Before and after the birth, the mothers, who are sometimes joined by their husbands, fight boredom in the suburban communities around Los Angeles where the hotels are often located.
On a recent weekday in Rowland Heights, a block from the birth hotels raided by immigration officials in 2015, a Target store was having a 50 per cent off sale on baby clothes and items. Pregnant Chinese mothers packed the aisles.
Tracy settled into a chair at the Starbucks in the Target, wrapped a jacket around Sophia, installed a toy in her chubby fists, then warmed her hands on a cappuccino.
For better or worse, Chinese mothers’ first impression of American life is often in places like Rowland Heights, a mostly Asian sprawling suburb of homes and vast strip malls 40 km east of downtown Los Angeles.
Birth tourism is the neighbourhood’s incognito economic engine, dozens of pregnant Chinese women visit these shopping centres each day, walking from nearby maternity facilities or transported by cars the hotel operators provide. There’s Osh Kosh B’gosh, Baby’s R Us, Ibiya Family, mattress and crib stores, doctors, dentists and Chinese banks.
Life in America tempts from the strip malls. Among the baby stores, there are home loans on offer, car rentals to go see the homes, real estate agents to guide shoppers and immigration attorneys to handle paperwork.
Many mothers, like Tracy, consider staying. Her reasons have more to do with China’s flaws than US freedoms.
In Shanghai, she says, the buildings are tall and modern, but the rent is high. The skyline is beautiful, but the air isn’t clean and the food isn’t safe. The airport is architecturally impressive, but inconvenient. The people speak her language, but they are always judging and comparing, evaluating the clothes she wears, the home and neighbourhood she lives in, the school her children will attend. A life in America is a break from all of that.
“Here people are not so competitive, trying to wear better clothes and use better things,” Tracy said. “I don’t even have to wear makeup.”
Later in the afternoon, two pregnant Chinese women wandered into the Starbucks at the Target with a pint of Haagen-Dazs ice cream each, searching for spoons.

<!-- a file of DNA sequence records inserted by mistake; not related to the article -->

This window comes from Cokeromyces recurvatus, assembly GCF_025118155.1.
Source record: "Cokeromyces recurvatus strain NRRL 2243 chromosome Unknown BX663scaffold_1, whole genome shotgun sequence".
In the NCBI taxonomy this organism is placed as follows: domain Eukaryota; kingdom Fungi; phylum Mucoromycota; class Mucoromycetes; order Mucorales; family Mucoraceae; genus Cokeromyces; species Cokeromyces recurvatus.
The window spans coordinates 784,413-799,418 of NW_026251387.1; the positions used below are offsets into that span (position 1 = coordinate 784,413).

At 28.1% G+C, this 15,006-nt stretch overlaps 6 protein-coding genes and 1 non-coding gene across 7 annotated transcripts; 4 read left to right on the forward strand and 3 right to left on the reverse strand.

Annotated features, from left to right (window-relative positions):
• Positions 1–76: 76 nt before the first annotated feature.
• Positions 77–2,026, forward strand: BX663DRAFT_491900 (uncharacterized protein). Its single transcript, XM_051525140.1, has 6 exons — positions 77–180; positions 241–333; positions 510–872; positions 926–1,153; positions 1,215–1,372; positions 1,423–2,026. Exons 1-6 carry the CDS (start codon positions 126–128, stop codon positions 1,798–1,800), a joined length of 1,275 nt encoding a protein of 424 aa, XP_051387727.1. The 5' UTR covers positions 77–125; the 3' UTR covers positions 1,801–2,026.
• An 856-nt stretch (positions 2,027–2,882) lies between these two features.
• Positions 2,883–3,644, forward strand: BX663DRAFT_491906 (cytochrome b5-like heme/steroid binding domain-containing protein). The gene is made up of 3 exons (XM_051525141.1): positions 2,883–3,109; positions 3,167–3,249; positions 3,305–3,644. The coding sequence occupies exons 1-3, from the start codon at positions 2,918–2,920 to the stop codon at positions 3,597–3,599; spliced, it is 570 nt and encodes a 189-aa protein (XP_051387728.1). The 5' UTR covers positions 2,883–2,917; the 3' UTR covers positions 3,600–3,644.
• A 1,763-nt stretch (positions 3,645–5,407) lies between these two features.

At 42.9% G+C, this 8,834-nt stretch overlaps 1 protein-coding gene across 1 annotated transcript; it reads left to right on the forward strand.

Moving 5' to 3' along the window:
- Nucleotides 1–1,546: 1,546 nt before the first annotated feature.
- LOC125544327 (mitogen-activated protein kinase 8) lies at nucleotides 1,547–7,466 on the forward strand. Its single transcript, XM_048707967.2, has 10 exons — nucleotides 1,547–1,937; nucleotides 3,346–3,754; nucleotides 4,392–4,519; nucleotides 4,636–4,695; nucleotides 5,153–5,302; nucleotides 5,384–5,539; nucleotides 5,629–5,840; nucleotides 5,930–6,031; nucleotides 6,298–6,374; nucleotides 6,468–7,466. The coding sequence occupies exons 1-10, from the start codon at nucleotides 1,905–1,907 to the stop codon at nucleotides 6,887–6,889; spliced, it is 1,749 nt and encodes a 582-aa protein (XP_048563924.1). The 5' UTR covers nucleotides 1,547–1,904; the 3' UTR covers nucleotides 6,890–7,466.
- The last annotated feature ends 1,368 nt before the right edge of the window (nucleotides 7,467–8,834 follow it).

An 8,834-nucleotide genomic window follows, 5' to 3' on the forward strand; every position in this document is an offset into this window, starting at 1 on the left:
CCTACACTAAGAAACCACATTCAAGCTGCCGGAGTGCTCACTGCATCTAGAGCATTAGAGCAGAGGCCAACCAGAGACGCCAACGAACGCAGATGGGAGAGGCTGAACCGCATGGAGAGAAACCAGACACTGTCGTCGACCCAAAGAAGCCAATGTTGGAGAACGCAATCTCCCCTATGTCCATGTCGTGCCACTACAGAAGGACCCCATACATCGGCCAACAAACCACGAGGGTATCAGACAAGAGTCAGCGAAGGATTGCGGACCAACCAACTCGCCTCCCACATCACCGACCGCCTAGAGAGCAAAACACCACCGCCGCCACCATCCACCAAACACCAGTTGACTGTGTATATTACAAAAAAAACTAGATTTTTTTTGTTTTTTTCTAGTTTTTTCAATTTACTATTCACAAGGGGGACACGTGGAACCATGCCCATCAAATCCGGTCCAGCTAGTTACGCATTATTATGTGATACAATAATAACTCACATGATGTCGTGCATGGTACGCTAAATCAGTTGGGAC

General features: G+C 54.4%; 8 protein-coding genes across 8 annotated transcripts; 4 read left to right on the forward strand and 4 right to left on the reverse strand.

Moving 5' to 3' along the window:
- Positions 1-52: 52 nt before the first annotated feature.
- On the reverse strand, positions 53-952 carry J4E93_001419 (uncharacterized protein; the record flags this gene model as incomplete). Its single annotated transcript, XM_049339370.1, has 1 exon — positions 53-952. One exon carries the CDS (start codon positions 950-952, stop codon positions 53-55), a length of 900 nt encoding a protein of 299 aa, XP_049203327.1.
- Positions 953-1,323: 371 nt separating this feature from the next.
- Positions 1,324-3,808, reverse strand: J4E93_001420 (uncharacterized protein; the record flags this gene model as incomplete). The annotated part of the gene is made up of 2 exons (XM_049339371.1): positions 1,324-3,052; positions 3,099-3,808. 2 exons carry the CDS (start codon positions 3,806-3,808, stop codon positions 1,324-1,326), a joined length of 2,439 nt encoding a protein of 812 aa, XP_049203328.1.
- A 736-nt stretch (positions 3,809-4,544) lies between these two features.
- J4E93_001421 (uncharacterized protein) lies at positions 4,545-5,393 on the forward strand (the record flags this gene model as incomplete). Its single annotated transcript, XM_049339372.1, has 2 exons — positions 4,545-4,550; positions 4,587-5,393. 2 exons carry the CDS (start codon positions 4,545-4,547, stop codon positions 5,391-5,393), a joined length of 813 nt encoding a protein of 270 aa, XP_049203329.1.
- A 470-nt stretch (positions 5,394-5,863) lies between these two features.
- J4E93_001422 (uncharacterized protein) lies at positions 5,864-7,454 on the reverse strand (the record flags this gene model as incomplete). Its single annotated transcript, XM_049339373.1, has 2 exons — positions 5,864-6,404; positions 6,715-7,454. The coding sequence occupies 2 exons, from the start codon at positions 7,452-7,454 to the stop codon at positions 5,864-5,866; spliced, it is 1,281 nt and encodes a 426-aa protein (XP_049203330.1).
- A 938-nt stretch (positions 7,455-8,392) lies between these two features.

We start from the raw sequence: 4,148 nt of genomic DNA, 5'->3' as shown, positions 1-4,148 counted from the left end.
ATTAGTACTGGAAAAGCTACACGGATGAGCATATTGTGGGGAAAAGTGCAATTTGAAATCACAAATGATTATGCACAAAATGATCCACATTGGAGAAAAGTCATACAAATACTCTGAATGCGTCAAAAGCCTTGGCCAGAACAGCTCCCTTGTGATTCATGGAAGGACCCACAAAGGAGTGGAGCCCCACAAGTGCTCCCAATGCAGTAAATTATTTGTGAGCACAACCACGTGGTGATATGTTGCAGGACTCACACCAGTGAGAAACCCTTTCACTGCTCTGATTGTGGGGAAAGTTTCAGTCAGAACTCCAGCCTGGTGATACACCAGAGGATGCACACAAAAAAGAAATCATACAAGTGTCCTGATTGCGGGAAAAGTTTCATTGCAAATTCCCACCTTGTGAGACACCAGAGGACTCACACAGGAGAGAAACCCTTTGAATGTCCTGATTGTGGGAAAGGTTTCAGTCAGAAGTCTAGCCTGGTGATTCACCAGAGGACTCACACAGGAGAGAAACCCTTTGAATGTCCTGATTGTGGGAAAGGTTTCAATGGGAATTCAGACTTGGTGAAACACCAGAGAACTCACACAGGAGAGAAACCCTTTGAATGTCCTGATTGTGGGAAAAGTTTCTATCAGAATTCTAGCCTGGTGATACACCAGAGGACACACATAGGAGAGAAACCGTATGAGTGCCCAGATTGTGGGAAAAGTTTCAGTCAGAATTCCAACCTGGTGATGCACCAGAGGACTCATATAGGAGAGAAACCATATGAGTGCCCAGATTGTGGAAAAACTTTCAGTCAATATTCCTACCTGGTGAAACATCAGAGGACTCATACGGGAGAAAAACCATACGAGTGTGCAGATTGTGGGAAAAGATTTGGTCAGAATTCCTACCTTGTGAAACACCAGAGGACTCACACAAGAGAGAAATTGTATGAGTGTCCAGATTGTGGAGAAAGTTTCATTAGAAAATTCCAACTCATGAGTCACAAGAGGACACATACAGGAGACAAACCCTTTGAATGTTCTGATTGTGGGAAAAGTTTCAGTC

They couldn’t speak English and the employees behind the counter were busy with a long line of customers. They settled for wooden stirrers, poking away small dabs of ice cream at a time, laughing at each other’s failed attempts.
The women are birth tourists from China who met in Los Angeles. Zhu is not married yet and she is not sure when she will be or if she wants to stay in the US, but she flew from Guangdong to have her baby because she says she has no other choice.
She said she was fleeing family-planning regulations that fall particularly hard on single mothers in China. To have a baby, the government must issue a reproduction permit and single women have had trouble getting them. In Wuhan, China a few years ago, the authorities even considered fining single pregnant women 80,000 yuan (HK$89,000).
Rowland Heights, along with Arcadia and Irvine, have long been plagued with rumours that the communities host “mistress villages”, a slang term in China to describe a housing complex where rich Chinese men house their mistresses.
The rumours are unverifiable, but birth tourists, birth hotel operators, nurses and other people working in the industry said Chinese single women form a significant part of the birth tourism industry.
A baby without the proper permits cannot access public services like school or healthcare, Zhu said. And mothers giving birth out of wedlock face withering social persecution.
So a few months ago, she came to the US alone to give birth.
It was her unborn child’s only chance at a future, she said.